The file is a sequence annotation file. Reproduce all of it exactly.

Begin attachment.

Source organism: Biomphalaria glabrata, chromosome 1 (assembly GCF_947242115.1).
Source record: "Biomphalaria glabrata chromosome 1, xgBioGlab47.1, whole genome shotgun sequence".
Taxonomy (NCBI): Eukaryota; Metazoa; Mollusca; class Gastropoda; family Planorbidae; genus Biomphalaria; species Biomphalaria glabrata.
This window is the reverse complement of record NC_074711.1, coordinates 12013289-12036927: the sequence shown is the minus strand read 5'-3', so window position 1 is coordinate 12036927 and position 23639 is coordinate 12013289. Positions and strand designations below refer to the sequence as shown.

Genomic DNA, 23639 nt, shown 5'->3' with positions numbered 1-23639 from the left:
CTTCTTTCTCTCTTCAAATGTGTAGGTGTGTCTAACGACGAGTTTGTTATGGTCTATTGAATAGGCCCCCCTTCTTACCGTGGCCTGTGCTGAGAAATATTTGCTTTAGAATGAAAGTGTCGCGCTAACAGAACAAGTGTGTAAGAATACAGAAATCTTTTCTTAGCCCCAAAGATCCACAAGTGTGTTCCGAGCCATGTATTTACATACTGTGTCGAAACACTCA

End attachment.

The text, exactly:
Source organism: Biomphalaria glabrata, chromosome 1 (assembly GCF_947242115.1).
Source record: "Biomphalaria glabrata chromosome 1, xgBioGlab47.1, whole genome shotgun sequence".
Taxonomy (NCBI): Eukaryota; Metazoa; Mollusca; class Gastropoda; family Planorbidae; genus Biomphalaria; species Biomphalaria glabrata.
This window is the reverse complement of record NC_074711.1, coordinates 12013289-12036927: the sequence shown is the minus strand read 5'-3', so window position 1 is coordinate 12036927 and position 23639 is coordinate 12013289. Positions and strand designations below refer to the sequence as shown.

Genomic DNA, 23639 nt, shown 5'->3' with positions numbered 1-23639 from the left:
CTTCTTTCTCTCTTCAAATGTGTAGGTGTGTCTAACGACGAGTTTGTTATGGTCTATTGAATAGGCCCCCCTTCTTACCGTGGCCTGTGCTGAGAAATATTTGCTTTAGAATGAAAGTGTCGCGCTAACAGAACAAGTGTGTAAGAATACAGAAATCTTTTCTTAGCCCCAAAGATCCACAAGTGTGTTCCGAGCCATGTATTTACATACTGTGTCGAAACACTCA